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Planet of the Apes #1

Posted: Tuesday, April 26, 2011
By: Danny Djeljosevic

Daryl Gregory
Carlos Magno, Juan Manuel Tumburús (c), Travis Lanham (l)
BOOM! Studios
ADVANCE REVIEW! Planet of the Apes #1 will come out on April 27, 2011

Last year I subjected myself to a Planet of the Apes marathon, spending a day sitting through all five original movies back-to-back. I'll give you a quick rundown of my findings. Planet of the Apes is a classic. Beneath the Planet of the Apes is a worthy sequel a killer ending. Escape from the Planet of the Apes is a tremendously missed opportunity that The Man Who Fell to Earth did way better. Conquest of the Planet of the Apes is incredibly ballsy, easily the best of the series. Battle for the Planet of the Apes is bullshit.

I also remember humans being comically susceptible to nets.

Now, to coincide with the upcoming Rise of the Planet of the Apes, BOOM! Studios has scored the license to produce new Apes comics. Daryl Gregory's script takes place post-Battle for the Planet of the Apes, which is maybe the most fertile period to explore, there being 1,200 years between Battle and the first film. Moreover, it would be impossible to do anything that takes place after Beneath -- if there's one thing I love about Planet of the Apes, it's the series' hilariously bizarre timeline.

That final film ends with apes and humans coexisting, but on shaky ground, so Gregory does what any decent writer would do: threatens that balance. Here, he opens with the Lawgiver being machine-gunned to death by a mysterious assailant, which artist Carlos Magno renders as a glorious full-page shot of an ape being liquefied by what appears to be a gun-toting ninja. This is all I ask of you, comics.

The rest of the issue is about introducing our characters, setting up the tension and mild segregation in The City-State of Mak (the humans live in a section called Southtown, or "Skintown"), and investigating the murder. Gregory sets up some solid dramatic tension by establishing the main characters as childhood friends on opposite sides; the human Southtown mayor Sullivan and grieving ape leader Alaya are both orphans raised by the Lawgiver. More surprising is that both characters are female, and that Sullivan is pregnant -- something that hardly shows up in the phallocentric realm of mainstream comics. It's not often you read a comic with an active main character that's moments away from giving birth, especially one based on a well-known movie franchise.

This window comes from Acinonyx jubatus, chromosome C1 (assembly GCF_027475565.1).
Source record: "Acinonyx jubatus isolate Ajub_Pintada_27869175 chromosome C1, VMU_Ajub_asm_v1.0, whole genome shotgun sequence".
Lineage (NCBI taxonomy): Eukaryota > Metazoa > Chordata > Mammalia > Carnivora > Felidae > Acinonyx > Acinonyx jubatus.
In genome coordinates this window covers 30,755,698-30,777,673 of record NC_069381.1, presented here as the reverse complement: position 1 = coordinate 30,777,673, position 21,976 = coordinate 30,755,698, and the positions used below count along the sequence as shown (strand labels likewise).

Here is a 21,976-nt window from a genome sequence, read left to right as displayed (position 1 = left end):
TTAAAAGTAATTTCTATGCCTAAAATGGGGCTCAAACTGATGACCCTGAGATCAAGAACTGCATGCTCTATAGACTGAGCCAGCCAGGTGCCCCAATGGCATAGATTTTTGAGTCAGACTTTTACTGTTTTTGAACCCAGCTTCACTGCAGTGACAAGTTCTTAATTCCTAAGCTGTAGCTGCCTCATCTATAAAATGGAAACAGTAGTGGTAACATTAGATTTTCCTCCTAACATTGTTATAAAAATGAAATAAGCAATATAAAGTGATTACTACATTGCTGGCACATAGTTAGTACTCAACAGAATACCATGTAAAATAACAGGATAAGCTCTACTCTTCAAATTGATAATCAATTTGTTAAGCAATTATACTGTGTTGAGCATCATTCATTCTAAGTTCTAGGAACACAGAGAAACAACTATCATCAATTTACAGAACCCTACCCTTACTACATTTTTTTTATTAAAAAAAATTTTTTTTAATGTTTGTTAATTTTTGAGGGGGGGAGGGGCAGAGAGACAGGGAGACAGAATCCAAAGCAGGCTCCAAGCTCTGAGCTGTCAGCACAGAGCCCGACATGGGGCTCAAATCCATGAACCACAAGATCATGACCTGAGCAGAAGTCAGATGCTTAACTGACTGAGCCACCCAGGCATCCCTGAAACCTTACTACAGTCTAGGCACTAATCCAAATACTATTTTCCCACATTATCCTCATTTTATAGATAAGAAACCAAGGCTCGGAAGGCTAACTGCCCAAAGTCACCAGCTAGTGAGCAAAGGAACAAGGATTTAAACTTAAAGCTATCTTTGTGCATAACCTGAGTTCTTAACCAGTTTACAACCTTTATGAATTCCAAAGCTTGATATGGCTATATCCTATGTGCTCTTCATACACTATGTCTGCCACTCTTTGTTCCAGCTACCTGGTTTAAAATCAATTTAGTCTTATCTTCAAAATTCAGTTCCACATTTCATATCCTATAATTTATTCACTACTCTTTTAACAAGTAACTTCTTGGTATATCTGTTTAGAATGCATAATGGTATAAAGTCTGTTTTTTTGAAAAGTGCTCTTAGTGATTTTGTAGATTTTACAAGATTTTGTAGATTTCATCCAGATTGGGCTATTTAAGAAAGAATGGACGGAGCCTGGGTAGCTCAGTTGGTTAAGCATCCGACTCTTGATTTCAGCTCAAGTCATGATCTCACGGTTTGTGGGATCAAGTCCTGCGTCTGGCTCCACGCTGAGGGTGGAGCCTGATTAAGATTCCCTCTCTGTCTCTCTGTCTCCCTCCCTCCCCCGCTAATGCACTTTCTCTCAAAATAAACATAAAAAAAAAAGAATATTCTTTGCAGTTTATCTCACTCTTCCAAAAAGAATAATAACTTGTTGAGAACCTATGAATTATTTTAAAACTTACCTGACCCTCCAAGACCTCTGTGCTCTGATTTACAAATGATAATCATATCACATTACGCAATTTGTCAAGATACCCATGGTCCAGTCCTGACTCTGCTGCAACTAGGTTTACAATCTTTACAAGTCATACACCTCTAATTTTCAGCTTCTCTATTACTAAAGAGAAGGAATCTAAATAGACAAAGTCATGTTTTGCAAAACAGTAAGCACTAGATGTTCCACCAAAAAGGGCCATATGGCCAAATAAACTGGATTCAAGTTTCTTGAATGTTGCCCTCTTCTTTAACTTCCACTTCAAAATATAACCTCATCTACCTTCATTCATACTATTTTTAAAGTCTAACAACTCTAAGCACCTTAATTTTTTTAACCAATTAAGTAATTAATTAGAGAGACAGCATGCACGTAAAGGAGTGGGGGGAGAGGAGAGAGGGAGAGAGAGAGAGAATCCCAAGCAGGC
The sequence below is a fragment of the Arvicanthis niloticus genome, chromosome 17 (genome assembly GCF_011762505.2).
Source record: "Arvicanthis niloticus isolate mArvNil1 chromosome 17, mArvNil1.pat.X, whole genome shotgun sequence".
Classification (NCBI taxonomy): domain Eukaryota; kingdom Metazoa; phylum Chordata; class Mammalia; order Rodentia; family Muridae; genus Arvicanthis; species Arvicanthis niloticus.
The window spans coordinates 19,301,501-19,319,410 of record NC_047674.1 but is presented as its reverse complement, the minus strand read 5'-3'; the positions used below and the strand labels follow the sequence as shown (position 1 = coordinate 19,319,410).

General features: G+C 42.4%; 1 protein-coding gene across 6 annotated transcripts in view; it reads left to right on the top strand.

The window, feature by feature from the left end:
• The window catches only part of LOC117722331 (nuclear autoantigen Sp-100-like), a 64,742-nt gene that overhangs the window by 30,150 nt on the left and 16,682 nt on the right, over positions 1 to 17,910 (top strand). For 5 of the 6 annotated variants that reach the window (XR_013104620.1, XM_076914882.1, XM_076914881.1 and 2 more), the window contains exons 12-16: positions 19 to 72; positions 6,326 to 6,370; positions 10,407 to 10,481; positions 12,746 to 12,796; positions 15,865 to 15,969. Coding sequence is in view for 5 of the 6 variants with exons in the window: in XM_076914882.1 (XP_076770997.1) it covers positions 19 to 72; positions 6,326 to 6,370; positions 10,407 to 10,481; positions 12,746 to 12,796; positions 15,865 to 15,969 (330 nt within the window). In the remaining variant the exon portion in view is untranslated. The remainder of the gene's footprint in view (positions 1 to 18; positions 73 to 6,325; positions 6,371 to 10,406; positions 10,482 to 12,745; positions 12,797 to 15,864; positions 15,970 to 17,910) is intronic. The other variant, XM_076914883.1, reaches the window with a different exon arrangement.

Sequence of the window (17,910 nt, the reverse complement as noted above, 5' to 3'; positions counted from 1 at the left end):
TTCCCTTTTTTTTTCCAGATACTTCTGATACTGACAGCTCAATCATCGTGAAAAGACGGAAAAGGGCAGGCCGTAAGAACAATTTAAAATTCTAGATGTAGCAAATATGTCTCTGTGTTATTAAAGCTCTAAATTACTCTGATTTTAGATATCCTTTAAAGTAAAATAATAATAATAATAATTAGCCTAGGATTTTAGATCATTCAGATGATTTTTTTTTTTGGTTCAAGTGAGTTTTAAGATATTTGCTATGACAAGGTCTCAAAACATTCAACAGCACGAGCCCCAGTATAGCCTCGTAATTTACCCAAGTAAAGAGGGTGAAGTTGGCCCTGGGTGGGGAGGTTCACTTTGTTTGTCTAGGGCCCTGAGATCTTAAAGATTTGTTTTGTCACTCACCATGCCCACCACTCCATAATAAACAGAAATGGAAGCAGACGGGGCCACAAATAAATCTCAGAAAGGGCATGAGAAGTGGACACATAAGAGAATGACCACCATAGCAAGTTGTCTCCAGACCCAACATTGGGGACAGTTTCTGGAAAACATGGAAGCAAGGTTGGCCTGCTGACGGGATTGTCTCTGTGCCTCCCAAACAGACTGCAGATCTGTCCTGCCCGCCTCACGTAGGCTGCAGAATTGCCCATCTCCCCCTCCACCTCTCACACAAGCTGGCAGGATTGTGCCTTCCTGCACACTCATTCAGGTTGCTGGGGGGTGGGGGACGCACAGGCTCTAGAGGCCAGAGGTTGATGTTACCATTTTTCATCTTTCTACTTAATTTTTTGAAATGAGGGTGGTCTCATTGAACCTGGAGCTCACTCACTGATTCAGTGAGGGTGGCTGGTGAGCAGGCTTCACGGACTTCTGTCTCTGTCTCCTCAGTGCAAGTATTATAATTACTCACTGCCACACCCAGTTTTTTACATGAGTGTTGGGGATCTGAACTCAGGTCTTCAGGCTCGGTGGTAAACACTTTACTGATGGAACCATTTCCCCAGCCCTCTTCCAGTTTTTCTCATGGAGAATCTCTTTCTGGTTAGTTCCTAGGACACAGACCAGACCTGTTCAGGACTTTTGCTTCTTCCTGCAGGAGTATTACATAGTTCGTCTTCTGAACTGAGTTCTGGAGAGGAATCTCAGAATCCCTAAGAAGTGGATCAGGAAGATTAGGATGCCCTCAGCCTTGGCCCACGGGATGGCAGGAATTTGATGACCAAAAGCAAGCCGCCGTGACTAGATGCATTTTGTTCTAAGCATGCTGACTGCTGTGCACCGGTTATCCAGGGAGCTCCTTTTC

The script itself is solid, never falling victim to Novelist Writing Comics Syndrome that results in a wall of text covering all the art. It's not the most lively comic I've ever read, but there are choice moments -- a mute human associate describes an ape by playfully doodling a monkey on her handy chalkboard necklace, and the obligatory autopsy scene turns out to be the best scene of the book, introducing us to the jack-of-all-trades scientist ape Bardan, who delivers this gem of human history: "On his sixteenth birthday, a boy would be given an automobile and an assault rifle. I have a citation… "

The of sci-fi Planet of the Apes inhabits requires world building, and Gregory and Magno do a decent amount of it in this opening issue, establishing the polluted, industrial wage slave culture of Mak and the overall mounting unrest. Magno's incredibly detailed background work does a great job setting up the Middle Age trappings of the city -- barrels, stone block buildings, horse-drawn cars, tunics. A sci-fi comic's mise-en-scene needs an amount of love that the generic cities of superhero comics don't necessarily require, and Magno's a great choice for the needs of Planet of the Apes. His figures may be a bit too crosshatchy for my tastes, but he's adept at getting his characters to perform.

Planet of the Apes #1 is a promising start to the new series, and a thoughtful picking up of where the film franchise left off. Battle for the Planet of the Apes was clearly rewritten to accommodate a slashed budget, but the best thing about comics is that you don't need a budget to create a suitably epic sci-fi parable.



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